Thinking of moving to Texas, Iowa, Idaho, or North Carolina

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nkotbbh
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Thinking of moving to Texas, Iowa, Idaho, or North Carolina

Post by nkotbbh » Tue Oct 02, 2018 7:26 pm

Like the title says I am thinking of moving either to Texas, Iowa, Idaho, or North Carolina from Southern California. I would like to know which state you recommend moving to and why. It will be my girl friend and 3 kids. My situation “catch 22” the house where we live in was bought for us by my parents in March of 2012 it is not paid for we have been paying for it ever since, the down payment was put down by my parents. The price was $340,000 the deposit was $130,000 the house is now worth $600,000 so the plan was to file a quit claim deed and put the house under our name might still might happen not sure depending on if/when we move. Now I am not sure but I “heard” if you have over $500,000 in equity you don’t have to pay back the remaining on the house either way if that is so great if not we were thinking of having my parents sell the house while at the same time they get their $130,000 loan back and we move out of state. With the remaining I was thinking of buying a house cash and invest the rest.
Background….
ME: Associates of Science in HVACR (Heating Ventilation Air Conditioning Refrigeration)
I no longer do HVACR it was during the recession and now I am in the Manufacturing Industry job title Machinist and have been doing it for a year now. Went through a 7 month schooling training program for Machinist.

HER: Bachelors in Business Administration
Currently works in a call center started off as an operator, then moved up to lead, supervisor, assistant manager and now currently the manager. Some of her expertise includes accounts management, product management, employee management, billing, quality management.

I would like to get your input as far as what you would do or recommend and also like I mentioned earlier what state and why. Any feedback would be highly appreciated thank you.

Thought I would add since many are asking.
Texas cities to live in I have only thought of 2 Houston and Austin. Do not want to have my house flooded. Still considering other cities but those 2 are the main ones.
Iowa - Des Moines, Cedar Rapids, Iowa City, Dyeresville, Dubuque.
Idaho - Im thinking Boise but all I hear is Boise nothing outside of that??
North Carolina - Yes Raleigh not sure what other cities would have to do my homework first and see what other cities.

As far as why I am looking to move from California, traffic is getting unbearable! cost of living and highest and most amount of taxes. And weather does not pay your bills I care more about making a living.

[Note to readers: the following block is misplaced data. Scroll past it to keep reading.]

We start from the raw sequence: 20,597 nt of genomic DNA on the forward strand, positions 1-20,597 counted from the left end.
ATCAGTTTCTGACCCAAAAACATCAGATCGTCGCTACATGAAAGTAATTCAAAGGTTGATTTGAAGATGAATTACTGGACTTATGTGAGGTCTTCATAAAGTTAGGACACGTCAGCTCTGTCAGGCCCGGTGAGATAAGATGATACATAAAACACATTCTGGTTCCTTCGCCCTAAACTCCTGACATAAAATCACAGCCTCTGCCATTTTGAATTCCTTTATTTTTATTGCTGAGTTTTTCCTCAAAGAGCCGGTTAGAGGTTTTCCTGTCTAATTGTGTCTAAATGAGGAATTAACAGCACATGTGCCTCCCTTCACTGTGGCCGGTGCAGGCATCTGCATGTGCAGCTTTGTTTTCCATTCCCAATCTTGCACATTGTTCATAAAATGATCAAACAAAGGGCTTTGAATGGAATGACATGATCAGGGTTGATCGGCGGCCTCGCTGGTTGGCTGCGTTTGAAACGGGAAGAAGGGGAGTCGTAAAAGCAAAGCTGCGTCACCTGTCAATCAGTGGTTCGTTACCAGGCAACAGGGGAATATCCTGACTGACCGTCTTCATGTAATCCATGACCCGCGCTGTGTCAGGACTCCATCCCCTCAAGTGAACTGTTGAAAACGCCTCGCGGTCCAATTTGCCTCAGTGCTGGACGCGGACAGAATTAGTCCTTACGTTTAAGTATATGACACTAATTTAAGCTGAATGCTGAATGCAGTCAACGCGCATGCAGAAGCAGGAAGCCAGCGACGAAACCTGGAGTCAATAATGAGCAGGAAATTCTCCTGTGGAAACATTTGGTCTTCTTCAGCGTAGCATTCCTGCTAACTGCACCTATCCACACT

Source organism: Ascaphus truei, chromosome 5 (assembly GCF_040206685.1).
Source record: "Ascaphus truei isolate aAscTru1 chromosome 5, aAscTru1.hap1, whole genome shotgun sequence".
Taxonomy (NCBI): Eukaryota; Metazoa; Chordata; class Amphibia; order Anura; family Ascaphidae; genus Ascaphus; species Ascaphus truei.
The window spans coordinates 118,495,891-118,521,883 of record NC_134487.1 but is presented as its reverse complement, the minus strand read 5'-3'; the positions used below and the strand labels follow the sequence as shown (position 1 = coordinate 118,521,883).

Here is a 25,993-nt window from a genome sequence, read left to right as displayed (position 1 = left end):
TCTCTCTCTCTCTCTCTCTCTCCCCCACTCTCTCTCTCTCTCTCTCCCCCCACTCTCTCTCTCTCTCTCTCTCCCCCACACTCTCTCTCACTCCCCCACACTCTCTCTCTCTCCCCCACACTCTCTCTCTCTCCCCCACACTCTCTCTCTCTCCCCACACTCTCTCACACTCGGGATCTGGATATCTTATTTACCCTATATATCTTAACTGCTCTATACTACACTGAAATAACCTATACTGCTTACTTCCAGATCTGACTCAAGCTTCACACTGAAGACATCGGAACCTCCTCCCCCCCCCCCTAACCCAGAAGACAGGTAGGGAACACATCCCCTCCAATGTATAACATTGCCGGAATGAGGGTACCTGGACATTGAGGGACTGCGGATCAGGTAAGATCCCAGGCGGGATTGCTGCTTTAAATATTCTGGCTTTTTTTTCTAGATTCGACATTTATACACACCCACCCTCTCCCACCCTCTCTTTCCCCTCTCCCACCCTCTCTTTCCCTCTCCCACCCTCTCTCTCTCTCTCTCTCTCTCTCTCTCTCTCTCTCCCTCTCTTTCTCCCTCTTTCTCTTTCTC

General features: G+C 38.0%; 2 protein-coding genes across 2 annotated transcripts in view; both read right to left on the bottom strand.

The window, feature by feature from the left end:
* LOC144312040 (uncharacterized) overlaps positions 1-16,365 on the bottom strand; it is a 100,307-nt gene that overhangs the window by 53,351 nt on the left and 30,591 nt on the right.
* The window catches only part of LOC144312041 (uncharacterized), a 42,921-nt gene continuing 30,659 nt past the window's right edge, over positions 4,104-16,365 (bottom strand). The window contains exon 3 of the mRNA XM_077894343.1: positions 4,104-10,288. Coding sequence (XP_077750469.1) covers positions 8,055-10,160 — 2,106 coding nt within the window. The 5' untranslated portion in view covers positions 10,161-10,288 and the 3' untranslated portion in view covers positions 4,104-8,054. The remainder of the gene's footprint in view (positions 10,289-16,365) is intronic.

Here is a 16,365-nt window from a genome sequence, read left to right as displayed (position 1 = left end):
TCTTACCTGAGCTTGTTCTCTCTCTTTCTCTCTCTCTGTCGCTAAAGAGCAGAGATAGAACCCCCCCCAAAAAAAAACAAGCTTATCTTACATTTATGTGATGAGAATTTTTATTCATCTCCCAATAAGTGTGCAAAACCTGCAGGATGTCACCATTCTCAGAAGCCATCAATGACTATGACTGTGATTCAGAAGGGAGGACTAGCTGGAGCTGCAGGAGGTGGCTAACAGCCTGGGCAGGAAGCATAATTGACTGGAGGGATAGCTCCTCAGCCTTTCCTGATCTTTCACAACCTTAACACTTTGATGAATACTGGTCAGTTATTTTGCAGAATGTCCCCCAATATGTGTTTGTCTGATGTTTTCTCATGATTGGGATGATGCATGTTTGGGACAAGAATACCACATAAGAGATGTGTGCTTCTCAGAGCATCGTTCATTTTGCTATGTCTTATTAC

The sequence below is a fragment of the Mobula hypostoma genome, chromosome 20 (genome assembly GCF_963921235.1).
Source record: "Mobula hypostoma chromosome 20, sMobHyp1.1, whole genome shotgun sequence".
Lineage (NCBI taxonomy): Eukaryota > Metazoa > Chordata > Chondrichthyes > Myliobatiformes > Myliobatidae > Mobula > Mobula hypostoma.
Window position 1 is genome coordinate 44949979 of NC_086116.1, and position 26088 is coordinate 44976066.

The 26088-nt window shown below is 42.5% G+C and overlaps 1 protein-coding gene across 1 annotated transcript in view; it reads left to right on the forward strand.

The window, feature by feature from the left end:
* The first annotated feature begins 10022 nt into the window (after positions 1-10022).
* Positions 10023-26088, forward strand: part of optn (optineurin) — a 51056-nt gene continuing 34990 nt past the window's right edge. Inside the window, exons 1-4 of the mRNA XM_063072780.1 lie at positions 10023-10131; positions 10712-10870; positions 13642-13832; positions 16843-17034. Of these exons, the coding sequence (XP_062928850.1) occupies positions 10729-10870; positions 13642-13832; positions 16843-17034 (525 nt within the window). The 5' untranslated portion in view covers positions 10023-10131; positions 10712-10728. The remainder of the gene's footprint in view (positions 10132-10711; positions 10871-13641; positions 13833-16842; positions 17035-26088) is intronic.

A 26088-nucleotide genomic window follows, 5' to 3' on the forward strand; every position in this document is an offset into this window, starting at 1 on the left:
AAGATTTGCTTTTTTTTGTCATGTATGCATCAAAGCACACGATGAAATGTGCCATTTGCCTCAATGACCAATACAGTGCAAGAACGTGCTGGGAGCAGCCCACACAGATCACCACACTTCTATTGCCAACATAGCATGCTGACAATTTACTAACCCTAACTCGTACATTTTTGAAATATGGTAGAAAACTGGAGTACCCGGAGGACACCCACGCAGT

Last edited by nkotbbh on Tue Oct 02, 2018 9:32 pm, edited 2 times in total.

jbmitt
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Re: Thinking of moving to Texas, Iowa, Idaho, or North Carolina

Post by jbmitt » Tue Oct 02, 2018 7:33 pm

That’s an interesting range of places. I’d suggest you look into the Des Moines, Iowa area. Unemployment is low, quality of life is good, taxes are higher than Texas but not awful. Politics are well.. you can look on your own.

There are a number of financial service and insurance companies with call center type operations, and there should be a number of opportunities for you.

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CaliJim
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Re: Thinking of moving to Texas, Iowa, Idaho, or North Carolina

Post by CaliJim » Tue Oct 02, 2018 7:37 pm

WOW. quite a diverse list. you need to narrow things down a bit. what is important to you? climate? politics? shoveling snow? proximity to wallmart? cost of living? house cost $/sq ft? views? proximity to parks? proximity to relatives/family? Proximity to valley forge?

may be some good bargains coming on the market soon in NC. check for mold and water damage.
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bloom2708
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Re: Thinking of moving to Texas, Iowa, Idaho, or North Carolina

Post by bloom2708 » Tue Oct 02, 2018 7:40 pm

Do some pre-visits. Probably in January/February. :shock:

Iowa weather will punch you in the face coming from So CA. :wink:

Iowa would be the biggest change. Texas heat/humidity. NC heat/humidity in the summers.

Weather isn't the only factor obviously. Moving 3 kids has its own consequences.

What is drawing you to each? Have you visited each state? Texas is huge, is there an area you are narrowing in on? Austin, Dallas, Houston?

The new issue of Money Magazine has the 50 best cities to live in list. Check it out. Frisco, TX is #1 this year if my memory serves me (suburb of Dallas). If you want to test the weather put Fargo, ND on your list. :o Lots of good jobs and low unemployment. Our weather makes Iowa seem like the deep south. Ha ha.

Will be interesting to see this thread unfold. Good luck on your decision.
Last edited by bloom2708 on Tue Oct 02, 2018 9:17 pm, edited 5 times in total.
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aida2003
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Re: Thinking of moving to Texas, Iowa, Idaho, or North Carolina

Post by aida2003 » Tue Oct 02, 2018 7:53 pm

Cities in NC have traffic issues. It's not LA, but I'm afraid we can start competing in this misery soon. I've noticed a trend that my commute time has been increasing 5 minutes a year for the last 3-4 years and this is because I leave the house earlier.
Summers are not super in NC cities either unless you enjoy the heat and humidity.